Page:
Are vaccines alone enough to avoid COVID mortality?

Anastasia Tsirtsakis

15/06/2021 5:20:19 PM

The emergence of highly infectious variants could see the risk of death remain at high levels, according to new modelling that has been described by some as ‘pessimistic’.

Public health messaging in Melbourne
Experts say that public health measures will need to remain a key line of defence against COVID-19 for the foreseeable future. (Image: AAP)

Millions of Australians have been able to breathe a sigh of relief while rolling up their sleeves to receive their COVID vaccine. It is a moment that seemed out of reach more than 16 months ago when SARS-CoV-2 first started making global headlines.
But even with moderate-to-high vaccine uptake, new modelling by the Burnet Institute suggests vaccine hesitancy and the emergence of new variants with the potential for reduced efficacy could still result in thousands of COVID deaths in Australia.
However, that’s not to say they are inevitable.
Rather, Burnet Institute Deputy Director and leading infectious diseases and public health specialist, Professor Margaret Hellard says the modelling highlights the importance of lockdowns and other public health measures.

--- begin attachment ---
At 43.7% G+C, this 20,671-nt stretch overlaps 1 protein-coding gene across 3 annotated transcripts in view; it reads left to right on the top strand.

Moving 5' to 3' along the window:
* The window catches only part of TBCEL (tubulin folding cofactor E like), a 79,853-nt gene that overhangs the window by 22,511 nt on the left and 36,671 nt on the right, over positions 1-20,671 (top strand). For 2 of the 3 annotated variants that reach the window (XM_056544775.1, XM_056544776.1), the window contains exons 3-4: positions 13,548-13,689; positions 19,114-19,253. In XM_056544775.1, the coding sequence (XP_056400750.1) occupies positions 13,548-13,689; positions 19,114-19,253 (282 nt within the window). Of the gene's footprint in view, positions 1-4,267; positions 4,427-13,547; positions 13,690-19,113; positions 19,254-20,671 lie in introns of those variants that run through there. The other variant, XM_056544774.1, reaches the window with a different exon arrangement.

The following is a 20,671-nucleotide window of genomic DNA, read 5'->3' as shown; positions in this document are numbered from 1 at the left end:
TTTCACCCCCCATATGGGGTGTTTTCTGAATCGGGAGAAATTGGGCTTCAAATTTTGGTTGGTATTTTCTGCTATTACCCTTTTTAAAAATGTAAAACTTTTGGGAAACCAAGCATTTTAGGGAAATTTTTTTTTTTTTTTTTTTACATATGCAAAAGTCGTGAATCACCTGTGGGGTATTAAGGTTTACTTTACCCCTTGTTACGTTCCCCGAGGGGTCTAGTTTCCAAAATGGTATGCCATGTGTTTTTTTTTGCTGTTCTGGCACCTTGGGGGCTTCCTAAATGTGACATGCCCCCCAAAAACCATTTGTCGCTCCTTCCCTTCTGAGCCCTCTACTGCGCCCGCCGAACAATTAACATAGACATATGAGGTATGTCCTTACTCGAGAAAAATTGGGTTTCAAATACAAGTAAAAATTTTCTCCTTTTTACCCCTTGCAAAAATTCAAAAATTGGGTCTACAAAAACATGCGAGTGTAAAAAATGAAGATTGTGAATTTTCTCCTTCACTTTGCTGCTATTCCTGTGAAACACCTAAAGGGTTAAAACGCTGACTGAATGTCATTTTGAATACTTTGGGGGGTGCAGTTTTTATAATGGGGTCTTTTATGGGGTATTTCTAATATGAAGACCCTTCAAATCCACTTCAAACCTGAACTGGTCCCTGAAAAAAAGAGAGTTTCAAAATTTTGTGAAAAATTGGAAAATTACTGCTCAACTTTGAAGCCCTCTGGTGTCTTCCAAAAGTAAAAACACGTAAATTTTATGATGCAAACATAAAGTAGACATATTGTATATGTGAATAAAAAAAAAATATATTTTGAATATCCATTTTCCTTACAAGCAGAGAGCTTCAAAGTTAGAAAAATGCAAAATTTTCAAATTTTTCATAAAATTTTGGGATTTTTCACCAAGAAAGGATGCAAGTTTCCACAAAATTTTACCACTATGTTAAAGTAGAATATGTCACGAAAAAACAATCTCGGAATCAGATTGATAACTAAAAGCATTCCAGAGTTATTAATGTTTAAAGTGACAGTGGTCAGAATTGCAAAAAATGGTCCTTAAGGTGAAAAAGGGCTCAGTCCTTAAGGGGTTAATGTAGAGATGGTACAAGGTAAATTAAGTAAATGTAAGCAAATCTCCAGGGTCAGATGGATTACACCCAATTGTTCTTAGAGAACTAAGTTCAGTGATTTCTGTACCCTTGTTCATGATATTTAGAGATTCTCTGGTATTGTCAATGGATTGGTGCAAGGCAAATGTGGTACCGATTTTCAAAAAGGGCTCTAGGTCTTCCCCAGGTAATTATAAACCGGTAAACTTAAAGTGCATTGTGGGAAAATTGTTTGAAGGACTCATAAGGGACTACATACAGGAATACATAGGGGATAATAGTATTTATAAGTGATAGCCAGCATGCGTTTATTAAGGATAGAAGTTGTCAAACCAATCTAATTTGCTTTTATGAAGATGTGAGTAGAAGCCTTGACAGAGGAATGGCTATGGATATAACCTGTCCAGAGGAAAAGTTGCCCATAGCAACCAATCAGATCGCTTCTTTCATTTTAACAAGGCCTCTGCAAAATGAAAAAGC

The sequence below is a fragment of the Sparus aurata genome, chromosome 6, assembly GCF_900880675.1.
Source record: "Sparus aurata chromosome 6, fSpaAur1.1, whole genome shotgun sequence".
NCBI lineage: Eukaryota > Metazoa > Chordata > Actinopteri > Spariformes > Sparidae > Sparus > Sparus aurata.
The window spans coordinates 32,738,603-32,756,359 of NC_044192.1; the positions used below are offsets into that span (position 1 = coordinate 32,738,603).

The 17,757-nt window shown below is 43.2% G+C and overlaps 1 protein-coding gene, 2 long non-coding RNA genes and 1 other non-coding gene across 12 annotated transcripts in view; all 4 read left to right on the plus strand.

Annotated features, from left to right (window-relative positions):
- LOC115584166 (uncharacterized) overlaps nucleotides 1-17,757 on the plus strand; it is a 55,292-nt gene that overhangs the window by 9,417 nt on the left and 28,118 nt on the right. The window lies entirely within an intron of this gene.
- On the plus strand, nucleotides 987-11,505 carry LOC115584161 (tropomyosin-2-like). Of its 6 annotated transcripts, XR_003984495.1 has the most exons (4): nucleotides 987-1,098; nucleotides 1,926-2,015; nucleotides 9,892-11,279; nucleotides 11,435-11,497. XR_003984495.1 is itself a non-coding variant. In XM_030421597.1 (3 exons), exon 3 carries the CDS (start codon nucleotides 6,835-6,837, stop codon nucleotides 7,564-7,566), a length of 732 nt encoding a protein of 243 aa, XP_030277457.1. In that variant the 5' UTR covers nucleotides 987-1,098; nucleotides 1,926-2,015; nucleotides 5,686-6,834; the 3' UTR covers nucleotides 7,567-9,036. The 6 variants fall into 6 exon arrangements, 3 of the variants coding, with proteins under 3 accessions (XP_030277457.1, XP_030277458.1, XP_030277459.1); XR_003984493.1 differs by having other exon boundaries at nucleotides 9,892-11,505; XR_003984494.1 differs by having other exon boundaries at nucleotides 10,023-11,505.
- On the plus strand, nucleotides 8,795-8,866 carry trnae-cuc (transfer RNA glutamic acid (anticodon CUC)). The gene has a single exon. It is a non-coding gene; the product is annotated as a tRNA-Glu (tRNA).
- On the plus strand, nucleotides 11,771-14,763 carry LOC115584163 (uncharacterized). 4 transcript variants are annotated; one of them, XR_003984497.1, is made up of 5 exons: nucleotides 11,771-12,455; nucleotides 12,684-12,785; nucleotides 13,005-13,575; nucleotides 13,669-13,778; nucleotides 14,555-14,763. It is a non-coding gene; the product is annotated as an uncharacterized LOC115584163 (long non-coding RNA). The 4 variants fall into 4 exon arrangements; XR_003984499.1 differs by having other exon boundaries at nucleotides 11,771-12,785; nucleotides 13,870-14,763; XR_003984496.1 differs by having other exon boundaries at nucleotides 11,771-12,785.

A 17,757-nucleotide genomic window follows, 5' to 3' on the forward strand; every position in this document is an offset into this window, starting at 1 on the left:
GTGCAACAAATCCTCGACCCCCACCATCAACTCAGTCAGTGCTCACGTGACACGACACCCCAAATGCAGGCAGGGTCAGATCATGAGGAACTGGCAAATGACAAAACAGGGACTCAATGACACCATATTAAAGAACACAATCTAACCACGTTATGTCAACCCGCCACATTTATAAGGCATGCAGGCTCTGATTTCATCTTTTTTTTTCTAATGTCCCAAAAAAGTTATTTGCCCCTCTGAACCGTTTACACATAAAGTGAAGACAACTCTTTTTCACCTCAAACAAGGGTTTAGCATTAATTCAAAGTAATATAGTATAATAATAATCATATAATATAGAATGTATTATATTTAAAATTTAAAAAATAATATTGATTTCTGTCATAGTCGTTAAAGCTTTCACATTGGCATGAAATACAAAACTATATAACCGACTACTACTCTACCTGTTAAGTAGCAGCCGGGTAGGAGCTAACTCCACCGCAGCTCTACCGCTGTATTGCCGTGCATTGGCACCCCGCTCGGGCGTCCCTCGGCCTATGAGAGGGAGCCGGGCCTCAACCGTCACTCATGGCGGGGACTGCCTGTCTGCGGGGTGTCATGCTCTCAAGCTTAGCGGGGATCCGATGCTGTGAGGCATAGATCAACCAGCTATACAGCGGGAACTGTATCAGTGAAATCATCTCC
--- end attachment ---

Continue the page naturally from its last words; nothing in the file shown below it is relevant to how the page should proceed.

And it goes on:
‘The model is suggesting that unless you have intermittently imposed some form of restrictions, then you would have deaths,’ she told newsGP.
‘So there needs to be a conversation about that and an awareness that even with a high level of vaccination, depending on the variants and depending on vaccine efficacy – things that we can’t necessarily predict – it may mean that we need to have ongoing, intermittent restrictions.
‘Now what they are, and the extent of them, may not be the same as the kind of lockdowns [we have had]. But if we want to avoid significant morbidity and mortality associated with COVID over the next coming years, we need to be mindful that vaccines alone will not necessarily get us there.’
Professor Hellard says the modelling highlights four key policy areas that need to be addressed now, so that Australia is not caught unprepared:

  • the need for high levels of vaccination
  • the, likely, ongoing need for some level of public health restrictions
  • careful thought and planning around how Australia will open its borders, including the need for purpose-built quarantine facilities
  • the need for Australia to engage globally, ensuring regional neighbours are also supported to get vaccinations.
‘It’s basically saying we need to have a conversation at a variety of levels as we go forward,’ she said.
‘COVID is not going to suddenly go away just because we have a level of vaccination at one particular point in time.’
The model is designed so that parameters around vaccine efficacy, viral infectiousness, vaccine coverage and the speed of the vaccine rollout can be modified.